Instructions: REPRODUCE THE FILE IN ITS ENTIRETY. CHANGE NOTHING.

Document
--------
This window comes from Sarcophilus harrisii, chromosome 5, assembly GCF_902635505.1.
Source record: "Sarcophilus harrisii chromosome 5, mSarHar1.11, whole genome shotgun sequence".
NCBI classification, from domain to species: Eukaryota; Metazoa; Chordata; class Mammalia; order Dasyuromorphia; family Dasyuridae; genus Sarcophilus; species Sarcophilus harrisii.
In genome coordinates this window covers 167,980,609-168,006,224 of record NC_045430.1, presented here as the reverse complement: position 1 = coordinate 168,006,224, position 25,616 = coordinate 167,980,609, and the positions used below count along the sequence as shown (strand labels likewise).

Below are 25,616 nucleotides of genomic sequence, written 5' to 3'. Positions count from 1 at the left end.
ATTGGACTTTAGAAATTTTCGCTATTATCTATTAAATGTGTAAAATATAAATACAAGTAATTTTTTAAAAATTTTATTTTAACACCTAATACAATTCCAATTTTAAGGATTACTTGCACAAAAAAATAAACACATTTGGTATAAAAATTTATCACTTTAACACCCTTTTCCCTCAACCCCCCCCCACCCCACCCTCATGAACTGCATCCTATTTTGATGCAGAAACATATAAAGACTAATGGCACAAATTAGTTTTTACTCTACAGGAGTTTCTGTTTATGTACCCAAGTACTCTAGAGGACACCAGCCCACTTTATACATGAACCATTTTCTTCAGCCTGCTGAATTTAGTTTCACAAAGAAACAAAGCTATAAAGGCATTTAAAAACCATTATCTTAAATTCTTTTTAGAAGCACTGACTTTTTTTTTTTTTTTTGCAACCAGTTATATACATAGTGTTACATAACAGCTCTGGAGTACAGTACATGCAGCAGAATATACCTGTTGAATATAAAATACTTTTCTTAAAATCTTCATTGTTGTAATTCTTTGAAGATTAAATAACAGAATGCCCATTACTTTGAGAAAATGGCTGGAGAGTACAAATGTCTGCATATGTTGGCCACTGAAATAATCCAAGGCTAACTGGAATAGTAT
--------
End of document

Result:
This window comes from Sarcophilus harrisii, chromosome 5, assembly GCF_902635505.1.
Source record: "Sarcophilus harrisii chromosome 5, mSarHar1.11, whole genome shotgun sequence".
NCBI classification, from domain to species: Eukaryota; Metazoa; Chordata; class Mammalia; order Dasyuromorphia; family Dasyuridae; genus Sarcophilus; species Sarcophilus harrisii.
In genome coordinates this window covers 167,980,609-168,006,224 of record NC_045430.1, presented here as the reverse complement: position 1 = coordinate 168,006,224, position 25,616 = coordinate 167,980,609, and the positions used below count along the sequence as shown (strand labels likewise).

Below are 25,616 nucleotides of genomic sequence, written 5' to 3'. Positions count from 1 at the left end.
ATTGGACTTTAGAAATTTTCGCTATTATCTATTAAATGTGTAAAATATAAATACAAGTAATTTTTTAAAAATTTTATTTTAACACCTAATACAATTCCAATTTTAAGGATTACTTGCACAAAAAAATAAACACATTTGGTATAAAAATTTATCACTTTAACACCCTTTTCCCTCAACCCCCCCCCACCCCACCCTCATGAACTGCATCCTATTTTGATGCAGAAACATATAAAGACTAATGGCACAAATTAGTTTTTACTCTACAGGAGTTTCTGTTTATGTACCCAAGTACTCTAGAGGACACCAGCCCACTTTATACATGAACCATTTTCTTCAGCCTGCTGAATTTAGTTTCACAAAGAAACAAAGCTATAAAGGCATTTAAAAACCATTATCTTAAATTCTTTTTAGAAGCACTGACTTTTTTTTTTTTTTTTGCAACCAGTTATATACATAGTGTTACATAACAGCTCTGGAGTACAGTACATGCAGCAGAATATACCTGTTGAATATAAAATACTTTTCTTAAAATCTTCATTGTTGTAATTCTTTGAAGATTAAATAACAGAATGCCCATTACTTTGAGAAAATGGCTGGAGAGTACAAATGTCTGCATATGTTGGCCACTGAAATAATCCAAGGCTAACTGGAATAGTAT